1. Hi Pradita, thanks so much for sharing your views. I think it’s something that many of us believed at that time and still has relevance today, but I feel protesting in a mass rally is a good way to put pressure. But, at the same, this is what I felt in those days of 2006 but now my stand has completely changed on the issue. I have become a leftist. Yes, I agree unless we call for a mass movement but at the same raising the issue help to create awareness. But, I agree despite everything and all kind of pressure, the Kan Lok movement couldn’t get the deal the wanted and the Government of the day finally has his say. I told the University that as an Indian, I shall go through the cut off percentage. Yes, the Nirbhaya movement was such a huge movement for change and personally, I would like it to happen when a child is raped or killed in an obscure movement. But that’s how we felt in those days that we can be part of the change.

      1. Thank you for not taking that negatively. I do agree that mass rallies sometimes can bring a change and create pressure, but ONLY if those rallies are consistent and are huge enough to represent a sizeable chunk of the population. The reason why the Nirbhaya movement became successful is precisely for this reason, apart from the fact that the crime committed was unconscionable. As for the reservation issue, it could have never been the other way around, because the reservation issue had never been, ab initio, been about benefitting the repressed classes, but ONLY politics. So no matter how many rallies may happen, reservation is here to stay in this country.

      2. No no there is no point to look at things in a negative way. Yes, I agree with the consistency part and read somewhere even among leftissts, the reason why protest fail is because of ego and some who wants to grab the limelight that boosts inequality to make equal. I have followed the Nirbhaya movement, something that made me proud of Indian youth. There was a collective conscience and the reason why so many who tried to be there for political reason couldn’t do it. Agree, the whole issue is political. Like I said in those days, the ideology was different and now I support reservation. It’s quite a long debate and if we look at stats, how much seats OBC get, it’s still less. Also the fact, that the upper middle class have so much entitlement, right from childhood and advantages at a later stage. Education comes at a price. We are urban people who are somehow protected. But, look in villages, how much boys and for girls its worse, who get access to education.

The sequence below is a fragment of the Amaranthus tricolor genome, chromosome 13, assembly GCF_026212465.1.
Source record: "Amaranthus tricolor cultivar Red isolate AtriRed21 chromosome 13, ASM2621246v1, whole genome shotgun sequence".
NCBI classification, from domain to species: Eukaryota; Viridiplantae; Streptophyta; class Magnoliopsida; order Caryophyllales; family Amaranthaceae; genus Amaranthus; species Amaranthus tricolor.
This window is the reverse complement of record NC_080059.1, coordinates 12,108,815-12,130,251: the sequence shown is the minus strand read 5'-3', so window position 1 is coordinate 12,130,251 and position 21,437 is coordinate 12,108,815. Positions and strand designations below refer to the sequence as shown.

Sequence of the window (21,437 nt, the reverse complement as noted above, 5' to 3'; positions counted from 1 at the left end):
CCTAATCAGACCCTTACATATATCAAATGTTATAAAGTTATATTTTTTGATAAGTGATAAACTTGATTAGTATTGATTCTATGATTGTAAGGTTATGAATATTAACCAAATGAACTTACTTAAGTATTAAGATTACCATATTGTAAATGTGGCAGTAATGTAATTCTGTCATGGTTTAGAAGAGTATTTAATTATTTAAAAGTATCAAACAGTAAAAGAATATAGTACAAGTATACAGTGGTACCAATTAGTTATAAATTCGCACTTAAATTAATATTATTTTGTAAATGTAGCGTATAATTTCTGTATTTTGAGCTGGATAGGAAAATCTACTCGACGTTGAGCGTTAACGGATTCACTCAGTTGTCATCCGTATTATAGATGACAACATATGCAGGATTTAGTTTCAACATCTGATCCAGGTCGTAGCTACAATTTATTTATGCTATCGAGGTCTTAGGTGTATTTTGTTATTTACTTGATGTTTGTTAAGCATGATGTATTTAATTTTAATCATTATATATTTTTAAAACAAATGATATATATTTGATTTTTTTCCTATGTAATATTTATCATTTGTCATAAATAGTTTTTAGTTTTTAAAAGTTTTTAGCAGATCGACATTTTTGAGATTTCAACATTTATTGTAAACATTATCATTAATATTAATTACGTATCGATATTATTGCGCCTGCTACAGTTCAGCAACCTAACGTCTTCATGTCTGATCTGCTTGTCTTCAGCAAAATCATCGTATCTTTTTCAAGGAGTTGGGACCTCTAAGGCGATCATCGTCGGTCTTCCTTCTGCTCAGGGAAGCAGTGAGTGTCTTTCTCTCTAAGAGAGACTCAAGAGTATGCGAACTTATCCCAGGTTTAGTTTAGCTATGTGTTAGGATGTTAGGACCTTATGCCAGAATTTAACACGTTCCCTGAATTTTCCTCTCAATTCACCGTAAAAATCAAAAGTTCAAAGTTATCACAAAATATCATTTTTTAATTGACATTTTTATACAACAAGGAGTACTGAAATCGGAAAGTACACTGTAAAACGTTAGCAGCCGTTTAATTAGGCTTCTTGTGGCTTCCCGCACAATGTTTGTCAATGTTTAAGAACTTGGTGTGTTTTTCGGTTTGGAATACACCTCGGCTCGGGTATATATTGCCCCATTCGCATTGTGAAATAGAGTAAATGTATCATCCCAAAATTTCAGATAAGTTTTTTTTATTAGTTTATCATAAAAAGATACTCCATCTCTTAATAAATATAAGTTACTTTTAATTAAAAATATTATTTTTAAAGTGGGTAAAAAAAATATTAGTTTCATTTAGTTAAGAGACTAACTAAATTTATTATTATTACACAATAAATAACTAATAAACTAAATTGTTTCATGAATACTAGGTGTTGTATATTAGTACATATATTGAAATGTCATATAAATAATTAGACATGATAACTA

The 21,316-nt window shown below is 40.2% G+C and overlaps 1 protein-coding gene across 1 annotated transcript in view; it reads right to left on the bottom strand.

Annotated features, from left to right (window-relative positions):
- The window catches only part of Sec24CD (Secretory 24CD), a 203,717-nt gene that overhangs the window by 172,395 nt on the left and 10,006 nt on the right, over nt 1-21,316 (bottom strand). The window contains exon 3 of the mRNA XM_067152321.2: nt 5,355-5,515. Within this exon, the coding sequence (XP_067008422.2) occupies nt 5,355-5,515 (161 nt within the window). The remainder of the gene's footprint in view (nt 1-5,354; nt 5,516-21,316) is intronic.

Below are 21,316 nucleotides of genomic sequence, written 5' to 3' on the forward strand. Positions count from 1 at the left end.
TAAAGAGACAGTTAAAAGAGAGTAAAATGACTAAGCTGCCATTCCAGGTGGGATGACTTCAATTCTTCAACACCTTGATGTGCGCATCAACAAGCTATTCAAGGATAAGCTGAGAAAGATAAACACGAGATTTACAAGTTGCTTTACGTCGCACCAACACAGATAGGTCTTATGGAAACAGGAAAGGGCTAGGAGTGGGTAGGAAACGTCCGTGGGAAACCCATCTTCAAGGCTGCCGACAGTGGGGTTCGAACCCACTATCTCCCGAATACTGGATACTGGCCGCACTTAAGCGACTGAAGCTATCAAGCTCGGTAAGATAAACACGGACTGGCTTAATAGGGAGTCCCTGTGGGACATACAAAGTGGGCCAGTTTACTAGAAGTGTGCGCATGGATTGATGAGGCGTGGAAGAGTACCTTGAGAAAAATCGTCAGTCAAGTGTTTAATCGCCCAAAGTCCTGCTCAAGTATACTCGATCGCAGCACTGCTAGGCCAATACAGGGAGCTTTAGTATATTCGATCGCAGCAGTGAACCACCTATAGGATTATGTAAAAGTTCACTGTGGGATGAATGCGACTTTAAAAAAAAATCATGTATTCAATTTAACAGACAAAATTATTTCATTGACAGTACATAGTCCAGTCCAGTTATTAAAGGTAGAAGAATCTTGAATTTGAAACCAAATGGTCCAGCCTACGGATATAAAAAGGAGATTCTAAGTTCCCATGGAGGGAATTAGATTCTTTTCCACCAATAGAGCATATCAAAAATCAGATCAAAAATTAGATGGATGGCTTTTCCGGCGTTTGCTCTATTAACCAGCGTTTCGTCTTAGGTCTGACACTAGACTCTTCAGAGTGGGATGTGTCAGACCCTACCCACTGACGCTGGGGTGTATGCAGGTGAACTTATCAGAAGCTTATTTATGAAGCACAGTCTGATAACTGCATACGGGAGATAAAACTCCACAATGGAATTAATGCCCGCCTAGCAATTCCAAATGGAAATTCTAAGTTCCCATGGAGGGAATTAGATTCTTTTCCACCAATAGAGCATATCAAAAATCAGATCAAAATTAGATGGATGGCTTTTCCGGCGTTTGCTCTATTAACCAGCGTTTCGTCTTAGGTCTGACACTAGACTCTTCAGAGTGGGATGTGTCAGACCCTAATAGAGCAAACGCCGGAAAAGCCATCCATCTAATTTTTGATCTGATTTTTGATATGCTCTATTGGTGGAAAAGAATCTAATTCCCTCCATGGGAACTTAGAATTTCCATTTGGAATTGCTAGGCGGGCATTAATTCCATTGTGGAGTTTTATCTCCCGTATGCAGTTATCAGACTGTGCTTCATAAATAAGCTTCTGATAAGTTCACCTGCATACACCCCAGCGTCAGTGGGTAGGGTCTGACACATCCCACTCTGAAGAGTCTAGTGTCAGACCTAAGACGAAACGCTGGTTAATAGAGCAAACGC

3. You’re right. There is a huge disparity between levels of education and opportunities between villages and cities. But my stand has always been that reservation should be allowed on economic terms, not in the basis of a caste. Those who are below the poverty line can receive full support for education, be it OBC, SC or even Brahmans. The criteria cannot be a name anymore. That is just unfair.

      4. Yes. I used to see it that way but I feel that there is a certain reality to things. Economic terms is something that I agree with you. I would later share one article with you so that we can exchange notes on the issue but do feel free to share views or articles so that we can learn from each other.